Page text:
Here's what we know: This summer, with the release of a major Windows 10 update, Microsoft will add QR codes to the Blue Screen of Death.
Here's what we don't know: Why anyone at Microsoft thought this was a good idea. (Never mind why the BSOD still exists at all; that's a head-scratcher for another day.)
See, back in 2011, the Quick Response Code started appearing in a variety of places: product boxes, promotional flyers, business cards and so on. The idea was that with a flash of your phone's camera, you could quickly access Web pages and other information. In other words, they were like bar codes, but with embedded Web links.
And they were the future, according to many a tech pundit. Soon, QR codes would be everywhere.
And then they went pretty much nowhere. The squiggly square boxes never caught on. No one understood them, and those who did didn't find them particularly useful. Total fail.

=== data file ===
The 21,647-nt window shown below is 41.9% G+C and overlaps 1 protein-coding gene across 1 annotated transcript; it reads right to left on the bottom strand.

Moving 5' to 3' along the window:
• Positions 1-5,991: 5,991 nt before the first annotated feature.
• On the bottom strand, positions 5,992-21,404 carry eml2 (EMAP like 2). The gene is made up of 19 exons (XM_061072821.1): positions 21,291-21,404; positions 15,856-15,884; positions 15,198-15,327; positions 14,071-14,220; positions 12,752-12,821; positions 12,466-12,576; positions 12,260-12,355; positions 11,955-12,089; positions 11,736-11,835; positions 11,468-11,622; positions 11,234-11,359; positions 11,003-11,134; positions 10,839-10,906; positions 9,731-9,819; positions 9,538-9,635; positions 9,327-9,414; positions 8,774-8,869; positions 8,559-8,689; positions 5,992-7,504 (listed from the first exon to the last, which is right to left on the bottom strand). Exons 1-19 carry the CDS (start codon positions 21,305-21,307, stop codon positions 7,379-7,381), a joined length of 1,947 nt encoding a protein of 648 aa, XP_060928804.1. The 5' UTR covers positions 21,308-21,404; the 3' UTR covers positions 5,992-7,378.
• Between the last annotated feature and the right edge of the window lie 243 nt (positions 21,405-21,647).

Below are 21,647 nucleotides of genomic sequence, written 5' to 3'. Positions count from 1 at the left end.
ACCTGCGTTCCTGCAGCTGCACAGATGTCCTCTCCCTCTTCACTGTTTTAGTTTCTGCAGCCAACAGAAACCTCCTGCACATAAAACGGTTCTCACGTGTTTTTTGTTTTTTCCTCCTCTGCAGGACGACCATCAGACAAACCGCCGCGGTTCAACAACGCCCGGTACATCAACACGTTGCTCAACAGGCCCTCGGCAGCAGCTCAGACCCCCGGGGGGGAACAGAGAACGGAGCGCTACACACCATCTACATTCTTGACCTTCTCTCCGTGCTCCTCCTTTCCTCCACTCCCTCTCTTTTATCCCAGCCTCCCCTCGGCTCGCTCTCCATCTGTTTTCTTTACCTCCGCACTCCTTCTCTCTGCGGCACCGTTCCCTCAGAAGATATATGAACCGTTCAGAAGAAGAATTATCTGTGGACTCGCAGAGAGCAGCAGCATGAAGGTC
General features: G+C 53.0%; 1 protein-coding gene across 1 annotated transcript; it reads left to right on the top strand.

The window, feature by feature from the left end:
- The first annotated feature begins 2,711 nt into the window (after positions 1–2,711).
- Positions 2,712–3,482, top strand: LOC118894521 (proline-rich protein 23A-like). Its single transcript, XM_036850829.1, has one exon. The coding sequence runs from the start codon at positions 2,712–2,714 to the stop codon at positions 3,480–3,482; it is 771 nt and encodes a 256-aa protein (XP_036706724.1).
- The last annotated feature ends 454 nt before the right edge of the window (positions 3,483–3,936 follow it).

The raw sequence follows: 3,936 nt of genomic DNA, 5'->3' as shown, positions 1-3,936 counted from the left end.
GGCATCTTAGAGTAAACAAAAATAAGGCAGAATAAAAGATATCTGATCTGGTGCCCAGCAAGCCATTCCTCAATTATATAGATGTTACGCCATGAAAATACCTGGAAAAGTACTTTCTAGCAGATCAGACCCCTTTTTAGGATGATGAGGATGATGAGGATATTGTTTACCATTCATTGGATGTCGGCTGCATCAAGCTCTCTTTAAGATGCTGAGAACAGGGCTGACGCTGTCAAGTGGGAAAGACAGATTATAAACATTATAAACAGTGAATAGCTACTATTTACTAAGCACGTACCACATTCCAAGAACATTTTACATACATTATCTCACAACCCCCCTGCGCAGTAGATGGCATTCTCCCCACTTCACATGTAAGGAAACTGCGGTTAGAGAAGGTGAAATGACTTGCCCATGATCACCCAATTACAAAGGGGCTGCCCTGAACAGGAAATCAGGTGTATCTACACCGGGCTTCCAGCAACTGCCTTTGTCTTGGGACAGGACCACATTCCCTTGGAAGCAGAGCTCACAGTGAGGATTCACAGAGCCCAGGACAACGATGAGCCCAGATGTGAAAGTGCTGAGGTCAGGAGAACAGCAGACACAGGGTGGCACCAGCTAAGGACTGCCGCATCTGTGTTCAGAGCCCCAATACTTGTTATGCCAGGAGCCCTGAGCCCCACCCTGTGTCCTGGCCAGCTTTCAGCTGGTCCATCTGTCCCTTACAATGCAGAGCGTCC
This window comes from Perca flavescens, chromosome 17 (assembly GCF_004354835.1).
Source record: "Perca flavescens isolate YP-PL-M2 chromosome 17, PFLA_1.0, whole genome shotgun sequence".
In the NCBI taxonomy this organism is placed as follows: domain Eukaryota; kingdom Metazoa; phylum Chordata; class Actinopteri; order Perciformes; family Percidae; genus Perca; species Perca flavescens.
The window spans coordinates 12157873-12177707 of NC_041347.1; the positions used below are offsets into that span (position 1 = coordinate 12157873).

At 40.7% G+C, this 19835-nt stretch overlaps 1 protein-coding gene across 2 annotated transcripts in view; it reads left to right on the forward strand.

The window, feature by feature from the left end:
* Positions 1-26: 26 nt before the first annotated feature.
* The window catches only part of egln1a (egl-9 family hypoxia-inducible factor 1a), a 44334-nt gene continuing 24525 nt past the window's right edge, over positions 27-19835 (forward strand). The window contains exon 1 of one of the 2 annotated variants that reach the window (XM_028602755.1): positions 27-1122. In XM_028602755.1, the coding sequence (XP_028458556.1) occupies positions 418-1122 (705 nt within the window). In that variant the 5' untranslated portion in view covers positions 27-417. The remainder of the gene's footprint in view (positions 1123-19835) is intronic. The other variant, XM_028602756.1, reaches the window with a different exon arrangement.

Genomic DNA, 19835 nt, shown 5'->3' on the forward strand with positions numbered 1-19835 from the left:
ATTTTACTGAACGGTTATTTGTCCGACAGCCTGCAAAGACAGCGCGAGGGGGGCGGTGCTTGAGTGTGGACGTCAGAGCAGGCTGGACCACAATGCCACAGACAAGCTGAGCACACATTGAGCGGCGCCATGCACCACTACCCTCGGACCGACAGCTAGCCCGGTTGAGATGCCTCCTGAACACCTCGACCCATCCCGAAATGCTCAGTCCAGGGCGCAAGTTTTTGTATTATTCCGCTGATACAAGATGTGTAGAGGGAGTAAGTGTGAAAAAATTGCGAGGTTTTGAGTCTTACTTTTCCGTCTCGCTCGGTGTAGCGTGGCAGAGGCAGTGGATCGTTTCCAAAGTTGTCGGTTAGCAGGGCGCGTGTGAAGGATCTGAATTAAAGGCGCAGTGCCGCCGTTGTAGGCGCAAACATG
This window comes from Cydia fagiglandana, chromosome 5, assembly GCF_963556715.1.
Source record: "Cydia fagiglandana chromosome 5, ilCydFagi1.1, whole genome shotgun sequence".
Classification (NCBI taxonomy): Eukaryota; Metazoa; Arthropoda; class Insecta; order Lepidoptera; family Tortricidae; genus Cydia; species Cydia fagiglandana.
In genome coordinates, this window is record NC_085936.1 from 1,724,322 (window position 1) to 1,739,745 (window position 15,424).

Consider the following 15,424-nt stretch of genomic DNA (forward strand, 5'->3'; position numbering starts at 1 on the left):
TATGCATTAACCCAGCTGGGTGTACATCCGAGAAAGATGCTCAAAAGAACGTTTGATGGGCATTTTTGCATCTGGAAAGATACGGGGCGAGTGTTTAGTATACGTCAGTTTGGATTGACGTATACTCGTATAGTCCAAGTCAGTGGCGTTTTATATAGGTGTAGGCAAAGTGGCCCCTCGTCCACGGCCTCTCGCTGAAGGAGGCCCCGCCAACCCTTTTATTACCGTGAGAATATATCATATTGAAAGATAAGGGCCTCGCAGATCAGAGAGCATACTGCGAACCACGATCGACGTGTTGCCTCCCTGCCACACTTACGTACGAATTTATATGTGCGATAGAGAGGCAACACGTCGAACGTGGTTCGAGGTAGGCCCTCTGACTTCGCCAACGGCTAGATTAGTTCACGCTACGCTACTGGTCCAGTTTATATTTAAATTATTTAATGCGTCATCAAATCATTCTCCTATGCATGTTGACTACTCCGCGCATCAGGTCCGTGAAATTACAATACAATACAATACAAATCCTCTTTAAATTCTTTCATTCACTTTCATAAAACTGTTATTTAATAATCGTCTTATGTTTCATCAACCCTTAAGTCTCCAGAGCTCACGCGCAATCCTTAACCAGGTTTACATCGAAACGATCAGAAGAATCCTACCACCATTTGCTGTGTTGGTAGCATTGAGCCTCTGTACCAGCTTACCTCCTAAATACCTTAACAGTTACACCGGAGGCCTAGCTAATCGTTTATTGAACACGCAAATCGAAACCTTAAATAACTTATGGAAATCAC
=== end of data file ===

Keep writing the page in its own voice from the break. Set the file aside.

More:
So maybe it's fitting that Microsoft elected to integrate a widely unloved technology into the most widely unloved Windows "feature." Never mind that most users will have no idea what to do when that code appears on their screen.
Fortunately, it's actually quite easy to use QR codes, and they could prove helpful in delivering troubleshooting help to users with PC programs -- or at least more helpful than cryptic messages like "CRITICAL_PROCESS_DIED." All you need is an app that can scan the codes. They're free and plentiful for all platforms; here's a suggestion for each:
What are your thoughts on Microsoft's adoption of QR codes? Smart idea, or just extra confusion?